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The 1901 Martin 0-34 shown here reveals how much ivory was used on that company’s higher models, as not only are the tuning pegs and bridge made of ivory, but all the binding as well. In contrast, the ivory saddle and nut show the maximum amount of ivory found on any Martin guitar made after 1920 and weigh less than 1/5 of an ounce. But that’s still enough to make the instrument illegal to sell in some U.S. jurisdictions, if recently enacted laws are fully enforced. Fortunately, the original nut and saddle can be removed and replaced with domestic cattle bone with no loss to the
guitar’s sound or playability. Photos by Grant Groberg.
But the “long ago” case for ivory took on a hollow ring by 2013 when headline news reported a dramatic rise in ivory poaching in Africa, resulting in the horrific slaughter of elephants. Illegally downed trees and stripped landscapes are one thing, but photos of slaughtered animals provoke a heightened level of outrage. Despite the fact that most poached ivory was headed for countries in Asia where it’s far more highly prized, suddenly the sale of anything made with ivory, no matter how old, was seen as related to poaching elephants. Protecting live elephants was no longer enough, and there was a growing sentiment that to squash the demand for poached tusks, the sale of any ivory needed to be banned.
Thus began a round-robin of laws with draconian penalties for ivory commerce, both on the national and state levels. The policy regarding the sale of items made with endangered species had been that items over 100 years old were certified “antiques” and therefore immune from sale restrictions. But because of the highly emotional ivory situation and new legislation, pieces 1,000 years old will soon be illegal to sell in the state of New Jersey. This means a Hackensack folkie could still inherit and play her great-grandmother’s 1890s mandolin with original ivory bindings and tortoiseshell pickguard, but selling it could land her in serious trouble. It’s almost like a “reverse grandfather clause” that turns the market for antique instruments on its head.
New rules and regulations that impact the sale and shipment of musical instruments containing materials like ivory are perhaps one of the more troubling examples of a disconnect between a newly defined illegality and any hope of enforcing it fairly. The U.S. Fish and Wildlife Service—which is in charge of enforcing these new restrictions regarding the sale of items containing material from endangered species—until recently hadn’t a clue how many older violin bows had ivory tips, for instance, or how many guitars made before the 1970s had ivory nuts and saddles. To complicate matters even more, ivory used as a structural element—such as a bridge saddle—can be very difficult to differentiate from bone, or from a synthetic material designed to look like ivory.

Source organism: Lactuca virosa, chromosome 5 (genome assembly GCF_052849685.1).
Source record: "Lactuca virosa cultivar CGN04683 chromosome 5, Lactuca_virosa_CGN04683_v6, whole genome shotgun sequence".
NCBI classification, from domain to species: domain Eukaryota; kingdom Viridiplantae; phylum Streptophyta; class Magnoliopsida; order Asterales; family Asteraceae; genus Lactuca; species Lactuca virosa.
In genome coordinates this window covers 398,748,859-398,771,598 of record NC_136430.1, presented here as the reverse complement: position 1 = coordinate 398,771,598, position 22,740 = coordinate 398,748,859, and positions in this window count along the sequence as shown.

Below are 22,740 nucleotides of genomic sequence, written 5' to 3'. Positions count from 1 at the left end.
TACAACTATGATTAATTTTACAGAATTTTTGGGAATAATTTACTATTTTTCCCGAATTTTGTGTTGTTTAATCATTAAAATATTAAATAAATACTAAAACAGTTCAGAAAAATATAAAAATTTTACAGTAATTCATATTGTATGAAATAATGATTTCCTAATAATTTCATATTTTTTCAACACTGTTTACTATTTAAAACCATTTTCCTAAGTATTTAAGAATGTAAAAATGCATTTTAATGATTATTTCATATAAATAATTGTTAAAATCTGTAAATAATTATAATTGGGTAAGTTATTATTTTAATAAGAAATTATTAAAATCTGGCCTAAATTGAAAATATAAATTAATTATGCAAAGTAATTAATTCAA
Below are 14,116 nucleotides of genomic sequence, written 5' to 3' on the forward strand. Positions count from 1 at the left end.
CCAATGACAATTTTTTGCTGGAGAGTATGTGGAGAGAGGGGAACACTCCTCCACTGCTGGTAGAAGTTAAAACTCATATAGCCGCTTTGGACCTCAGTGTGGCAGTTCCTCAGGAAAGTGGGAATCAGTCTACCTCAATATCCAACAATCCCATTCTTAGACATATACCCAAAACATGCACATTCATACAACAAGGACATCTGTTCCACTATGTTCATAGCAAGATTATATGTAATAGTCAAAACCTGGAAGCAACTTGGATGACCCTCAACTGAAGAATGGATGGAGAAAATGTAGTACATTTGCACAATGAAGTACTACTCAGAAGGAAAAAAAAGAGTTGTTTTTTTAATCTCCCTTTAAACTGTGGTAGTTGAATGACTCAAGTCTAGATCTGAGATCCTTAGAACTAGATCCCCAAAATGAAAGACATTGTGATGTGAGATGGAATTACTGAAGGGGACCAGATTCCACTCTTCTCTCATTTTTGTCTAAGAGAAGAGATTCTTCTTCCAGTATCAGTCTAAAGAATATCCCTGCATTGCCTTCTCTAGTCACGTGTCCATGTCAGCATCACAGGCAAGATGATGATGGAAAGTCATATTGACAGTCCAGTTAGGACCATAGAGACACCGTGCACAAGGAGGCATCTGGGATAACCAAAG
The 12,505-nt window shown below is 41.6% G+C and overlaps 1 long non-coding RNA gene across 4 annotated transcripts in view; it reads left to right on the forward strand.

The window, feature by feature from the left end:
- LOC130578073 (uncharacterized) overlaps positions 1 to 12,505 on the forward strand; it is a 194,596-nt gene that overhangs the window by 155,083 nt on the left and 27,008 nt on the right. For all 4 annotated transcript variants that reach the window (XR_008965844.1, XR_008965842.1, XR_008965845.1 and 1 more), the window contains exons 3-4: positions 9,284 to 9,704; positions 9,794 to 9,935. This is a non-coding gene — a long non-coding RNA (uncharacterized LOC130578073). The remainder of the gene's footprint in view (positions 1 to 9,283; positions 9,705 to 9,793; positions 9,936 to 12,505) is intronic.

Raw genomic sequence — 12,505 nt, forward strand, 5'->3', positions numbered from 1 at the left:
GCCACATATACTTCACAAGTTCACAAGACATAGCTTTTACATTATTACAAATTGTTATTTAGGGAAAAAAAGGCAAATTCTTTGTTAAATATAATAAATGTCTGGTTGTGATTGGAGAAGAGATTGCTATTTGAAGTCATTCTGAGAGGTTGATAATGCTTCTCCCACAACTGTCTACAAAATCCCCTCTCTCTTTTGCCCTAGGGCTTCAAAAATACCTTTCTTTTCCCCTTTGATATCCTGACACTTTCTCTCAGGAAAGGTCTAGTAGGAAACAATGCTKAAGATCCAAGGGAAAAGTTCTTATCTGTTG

There’s some small comfort in noting that these new laws are focused on the sale of ivory, or to restrict traveling with it across international borders. There’s no indication that playing a 1955 Martin 000-28 at an open mic will land you in jail or that fiddling with an ivory-tipped bow will bring jackboots stomping through square dancers to confront the band. Yet there’s no denying that the recent changes in the government’s attitude regarding both plant and animal products used to manufacture musical instruments has many musicians wondering when the next endangered shoe will drop.
Mother-of-pearl fretboard dots, for instance, are still legal. But since they are an animal product, technically they will soon need a permit from the U. S. Fish and Wildlife Service if shipped across the border. And, like most permits, it will require a fee. (Even more daunting: South American mahogany, a wood used on a majority of acoustic guitars made in North America, could be on the list of restricted woods in the future.)
Many of these regulations are still in flux and not specifically cited here (the exception is the recently signed law in New Jersey focusing on ivory). Some of these rules may change in the future, but as any stockbroker will attest, markets dislike uncertainty and the market for used and vintage musical instruments is no exception. Collectors will be the first to shy away from guitars that may be difficult to sell locally, let alone on the world market, but even musicians will probably wonder if they want to bother filling out permit applications to play a gig in Toronto.
Instrument manufacturers have already responded: Taylor has many new guitar models with no inlays made of shell (an animal product) and Paul Reed Smith has eliminated the use of any questionable species from most of its electric guitar production. And for a musician about to embark on a world tour, new instruments made with synthetic materials that signal being man-made at first glance may have new appeal.